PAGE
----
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Old 21-05-2013, 11:45   #1
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Surveys

My wife and I are still looking for a small 'starter boat' to put out at Carlyle Lake across the River in Illinois. We know that a survey is a good thing and it could help us to avoid a serious issue or issues down the road after the purchase, but is there a point at which the cost of the survey seems excessive when the purchase price of the boat itself may not warrant the additional expense? Again, we are looking for a boat to learn to sail and enjoy on the weekends at Carlyle. We have found a few of them at or around the $3-5,000 range.

For the record, I am pretty good with engines and my oldest has worked at a few marinas here in the area and knows fiberglass.
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Old 21-05-2013, 11:58   #2
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Re: Surveys

Yeah, a survey becomes of diminishing value on a smaller boat like that. For one, the boats are simpler. If you are handy you can likely ferret it out yourself. However, ahidden reas of concern like wet deck core, keel bolts, chainplates (or hull ,if cored) need to be ascertained.
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Old 21-05-2013, 12:01   #3
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Re: Surveys

A lot of people will tell you to get a survey no matter what. I'm going to say that there is a point at which I wouldn't pay for a survey. But allowing that, you have to understand the risk.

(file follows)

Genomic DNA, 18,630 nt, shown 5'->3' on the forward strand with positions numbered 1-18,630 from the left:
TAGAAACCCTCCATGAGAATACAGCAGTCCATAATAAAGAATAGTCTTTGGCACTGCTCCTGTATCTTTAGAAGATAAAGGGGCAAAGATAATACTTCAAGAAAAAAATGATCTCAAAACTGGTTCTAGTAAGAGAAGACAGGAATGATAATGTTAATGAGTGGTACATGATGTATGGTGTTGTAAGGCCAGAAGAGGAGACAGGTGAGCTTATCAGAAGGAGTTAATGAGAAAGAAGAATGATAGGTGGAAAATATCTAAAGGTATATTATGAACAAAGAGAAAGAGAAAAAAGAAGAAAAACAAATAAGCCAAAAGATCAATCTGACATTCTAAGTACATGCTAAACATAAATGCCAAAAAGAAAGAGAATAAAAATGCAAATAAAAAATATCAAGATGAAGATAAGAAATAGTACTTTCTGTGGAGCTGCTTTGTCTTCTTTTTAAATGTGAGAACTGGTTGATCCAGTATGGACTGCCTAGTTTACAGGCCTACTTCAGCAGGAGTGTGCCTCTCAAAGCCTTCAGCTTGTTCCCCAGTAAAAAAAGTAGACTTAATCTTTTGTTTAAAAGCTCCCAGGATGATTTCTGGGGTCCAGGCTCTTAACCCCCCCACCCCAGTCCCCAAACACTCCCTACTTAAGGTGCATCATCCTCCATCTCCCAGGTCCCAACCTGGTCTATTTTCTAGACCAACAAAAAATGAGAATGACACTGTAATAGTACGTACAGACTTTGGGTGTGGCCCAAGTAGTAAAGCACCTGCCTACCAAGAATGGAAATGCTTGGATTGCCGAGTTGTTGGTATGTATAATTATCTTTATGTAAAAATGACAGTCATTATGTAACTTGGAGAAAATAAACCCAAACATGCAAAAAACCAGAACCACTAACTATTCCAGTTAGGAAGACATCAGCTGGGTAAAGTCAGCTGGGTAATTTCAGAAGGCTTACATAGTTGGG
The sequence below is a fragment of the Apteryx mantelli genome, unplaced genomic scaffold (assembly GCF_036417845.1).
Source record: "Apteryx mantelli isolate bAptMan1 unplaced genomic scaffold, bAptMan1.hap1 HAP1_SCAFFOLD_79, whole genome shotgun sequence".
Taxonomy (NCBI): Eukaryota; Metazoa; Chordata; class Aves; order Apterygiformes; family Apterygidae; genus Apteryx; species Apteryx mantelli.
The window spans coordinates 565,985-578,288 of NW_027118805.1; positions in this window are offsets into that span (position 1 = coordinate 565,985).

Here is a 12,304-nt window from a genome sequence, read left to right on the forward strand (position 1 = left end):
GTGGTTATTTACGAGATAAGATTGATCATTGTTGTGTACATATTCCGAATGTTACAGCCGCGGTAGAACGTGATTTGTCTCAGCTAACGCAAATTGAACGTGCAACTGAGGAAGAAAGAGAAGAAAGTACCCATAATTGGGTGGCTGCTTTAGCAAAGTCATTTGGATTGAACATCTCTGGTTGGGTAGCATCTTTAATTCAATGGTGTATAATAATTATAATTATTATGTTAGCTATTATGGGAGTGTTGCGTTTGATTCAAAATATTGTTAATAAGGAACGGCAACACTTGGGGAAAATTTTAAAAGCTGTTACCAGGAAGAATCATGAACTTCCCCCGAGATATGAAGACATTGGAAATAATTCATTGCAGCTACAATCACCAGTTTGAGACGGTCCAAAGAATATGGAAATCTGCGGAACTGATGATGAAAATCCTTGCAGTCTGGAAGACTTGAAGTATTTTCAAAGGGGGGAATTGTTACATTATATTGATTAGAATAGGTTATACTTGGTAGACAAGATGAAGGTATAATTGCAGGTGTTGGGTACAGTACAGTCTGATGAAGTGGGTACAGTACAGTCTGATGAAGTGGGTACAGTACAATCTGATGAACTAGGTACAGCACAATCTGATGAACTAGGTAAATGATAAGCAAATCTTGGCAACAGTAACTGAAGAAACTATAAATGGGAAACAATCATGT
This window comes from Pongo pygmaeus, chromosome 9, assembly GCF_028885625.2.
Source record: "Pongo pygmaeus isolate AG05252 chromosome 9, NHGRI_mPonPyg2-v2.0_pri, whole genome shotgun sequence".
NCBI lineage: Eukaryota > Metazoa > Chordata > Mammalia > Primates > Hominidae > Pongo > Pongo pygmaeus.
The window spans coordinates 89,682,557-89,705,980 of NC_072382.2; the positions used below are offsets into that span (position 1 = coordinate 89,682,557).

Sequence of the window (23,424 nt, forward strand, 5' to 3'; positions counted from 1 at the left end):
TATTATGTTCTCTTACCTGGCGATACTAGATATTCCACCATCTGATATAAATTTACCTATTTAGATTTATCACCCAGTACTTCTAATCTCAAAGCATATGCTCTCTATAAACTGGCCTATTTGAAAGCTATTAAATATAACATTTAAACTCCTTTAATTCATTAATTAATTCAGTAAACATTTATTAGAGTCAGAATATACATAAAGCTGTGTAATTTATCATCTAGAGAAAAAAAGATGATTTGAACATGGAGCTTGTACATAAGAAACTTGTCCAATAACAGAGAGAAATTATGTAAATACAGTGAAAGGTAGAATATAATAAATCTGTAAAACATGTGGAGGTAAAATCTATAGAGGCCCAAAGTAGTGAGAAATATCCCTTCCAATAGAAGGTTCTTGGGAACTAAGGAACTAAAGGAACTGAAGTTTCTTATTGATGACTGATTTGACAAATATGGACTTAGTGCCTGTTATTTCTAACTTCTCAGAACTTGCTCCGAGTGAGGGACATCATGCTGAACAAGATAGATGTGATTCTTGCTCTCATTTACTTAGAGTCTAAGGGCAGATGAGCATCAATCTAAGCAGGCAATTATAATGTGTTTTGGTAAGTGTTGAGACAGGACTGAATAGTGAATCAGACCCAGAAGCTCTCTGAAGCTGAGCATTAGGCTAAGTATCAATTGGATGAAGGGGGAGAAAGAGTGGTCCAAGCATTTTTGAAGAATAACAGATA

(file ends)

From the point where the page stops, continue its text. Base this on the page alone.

A good surveyor increases the likelihood of identifying major and minor issues any boat has before purchase and gives you some leverage to negotiate in the sale if they find anything. If you forego a survey you must accept a higher risk of unforeseen issues. That risk basically translates into... If you screw up and buy the wrong boat are you okay taking a total loss? If the answer is yes, then you're okay. That is a rare answer though. At 3k investment though, I'd probably be okay with it if the "experiment" didn't work out.

To offset that risk somewhat I suggest you tell the buyer you're going to get a survey and then in lieu of a professional surveyor bring your most trusted and experienced boat friend(s) and do a sea trial and let them "survey" the vessel. Let their more experienced eyes and ears relay to you what is going on.
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Old 21-05-2013, 12:19   #4
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Re: Surveys

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Originally Posted by Mr Mac View Post
My wife and I are still looking for a small 'starter boat' to put out at Carlyle Lake across the River in Illinois. We know that a survey is a good thing and it could help us to avoid a serious issue or issues down the road after the purchase, but is there a point at which the cost of the survey seems excessive when the purchase price of the boat itself may not warrant the additional expense? Again, we are looking for a boat to learn to sail and enjoy on the weekends at Carlyle. We have found a few of them at or around the $3-5,000 range.

For the record, I am pretty good with engines and my oldest has worked at a few marinas here in the area and knows fiberglass.